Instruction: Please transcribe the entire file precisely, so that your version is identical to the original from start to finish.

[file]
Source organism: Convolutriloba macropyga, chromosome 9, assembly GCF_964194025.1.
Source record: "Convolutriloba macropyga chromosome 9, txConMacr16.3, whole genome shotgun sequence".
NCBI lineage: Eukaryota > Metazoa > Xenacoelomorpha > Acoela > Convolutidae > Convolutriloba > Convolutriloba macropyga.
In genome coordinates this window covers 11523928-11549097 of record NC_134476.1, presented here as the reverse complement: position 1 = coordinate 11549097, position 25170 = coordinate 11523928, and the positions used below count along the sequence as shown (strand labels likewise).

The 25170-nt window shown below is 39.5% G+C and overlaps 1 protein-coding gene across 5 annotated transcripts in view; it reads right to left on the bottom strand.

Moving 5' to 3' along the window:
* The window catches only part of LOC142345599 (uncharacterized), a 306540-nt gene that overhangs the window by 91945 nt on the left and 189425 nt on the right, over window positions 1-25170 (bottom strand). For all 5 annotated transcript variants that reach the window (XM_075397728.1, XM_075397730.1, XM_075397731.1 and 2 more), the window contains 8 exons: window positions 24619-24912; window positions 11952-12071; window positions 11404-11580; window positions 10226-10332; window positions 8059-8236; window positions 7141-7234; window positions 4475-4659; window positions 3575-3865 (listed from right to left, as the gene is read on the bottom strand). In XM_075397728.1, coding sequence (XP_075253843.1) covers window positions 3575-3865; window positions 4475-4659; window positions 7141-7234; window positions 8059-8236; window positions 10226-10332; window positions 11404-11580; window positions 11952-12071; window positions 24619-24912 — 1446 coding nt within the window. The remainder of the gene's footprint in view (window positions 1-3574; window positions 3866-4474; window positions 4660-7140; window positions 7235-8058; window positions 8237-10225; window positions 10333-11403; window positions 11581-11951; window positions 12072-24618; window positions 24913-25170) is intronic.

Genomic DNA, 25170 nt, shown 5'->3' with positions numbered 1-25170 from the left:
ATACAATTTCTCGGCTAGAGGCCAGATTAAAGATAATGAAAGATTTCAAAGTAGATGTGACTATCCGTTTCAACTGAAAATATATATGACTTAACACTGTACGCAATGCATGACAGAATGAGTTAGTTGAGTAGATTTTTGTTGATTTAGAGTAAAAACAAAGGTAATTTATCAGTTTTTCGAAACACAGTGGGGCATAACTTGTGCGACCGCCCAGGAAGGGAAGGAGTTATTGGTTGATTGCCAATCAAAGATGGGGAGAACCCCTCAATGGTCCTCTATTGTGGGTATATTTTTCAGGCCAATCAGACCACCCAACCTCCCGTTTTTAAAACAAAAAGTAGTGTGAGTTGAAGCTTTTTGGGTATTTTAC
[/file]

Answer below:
Source organism: Convolutriloba macropyga, chromosome 9, assembly GCF_964194025.1.
Source record: "Convolutriloba macropyga chromosome 9, txConMacr16.3, whole genome shotgun sequence".
NCBI lineage: Eukaryota > Metazoa > Xenacoelomorpha > Acoela > Convolutidae > Convolutriloba > Convolutriloba macropyga.
In genome coordinates this window covers 11523928-11549097 of record NC_134476.1, presented here as the reverse complement: position 1 = coordinate 11549097, position 25170 = coordinate 11523928, and the positions used below count along the sequence as shown (strand labels likewise).

The 25170-nt window shown below is 39.5% G+C and overlaps 1 protein-coding gene across 5 annotated transcripts in view; it reads right to left on the bottom strand.

Moving 5' to 3' along the window:
* The window catches only part of LOC142345599 (uncharacterized), a 306540-nt gene that overhangs the window by 91945 nt on the left and 189425 nt on the right, over window positions 1-25170 (bottom strand). For all 5 annotated transcript variants that reach the window (XM_075397728.1, XM_075397730.1, XM_075397731.1 and 2 more), the window contains 8 exons: window positions 24619-24912; window positions 11952-12071; window positions 11404-11580; window positions 10226-10332; window positions 8059-8236; window positions 7141-7234; window positions 4475-4659; window positions 3575-3865 (listed from right to left, as the gene is read on the bottom strand). In XM_075397728.1, coding sequence (XP_075253843.1) covers window positions 3575-3865; window positions 4475-4659; window positions 7141-7234; window positions 8059-8236; window positions 10226-10332; window positions 11404-11580; window positions 11952-12071; window positions 24619-24912 — 1446 coding nt within the window. The remainder of the gene's footprint in view (window positions 1-3574; window positions 3866-4474; window positions 4660-7140; window positions 7235-8058; window positions 8237-10225; window positions 10333-11403; window positions 11581-11951; window positions 12072-24618; window positions 24913-25170) is intronic.

Genomic DNA, 25170 nt, shown 5'->3' with positions numbered 1-25170 from the left:
ATACAATTTCTCGGCTAGAGGCCAGATTAAAGATAATGAAAGATTTCAAAGTAGATGTGACTATCCGTTTCAACTGAAAATATATATGACTTAACACTGTACGCAATGCATGACAGAATGAGTTAGTTGAGTAGATTTTTGTTGATTTAGAGTAAAAACAAAGGTAATTTATCAGTTTTTCGAAACACAGTGGGGCATAACTTGTGCGACCGCCCAGGAAGGGAAGGAGTTATTGGTTGATTGCCAATCAAAGATGGGGAGAACCCCTCAATGGTCCTCTATTGTGGGTATATTTTTCAGGCCAATCAGACCACCCAACCTCCCGTTTTTAAAACAAAAAGTAGTGTGAGTTGAAGCTTTTTGGGTATTTTAC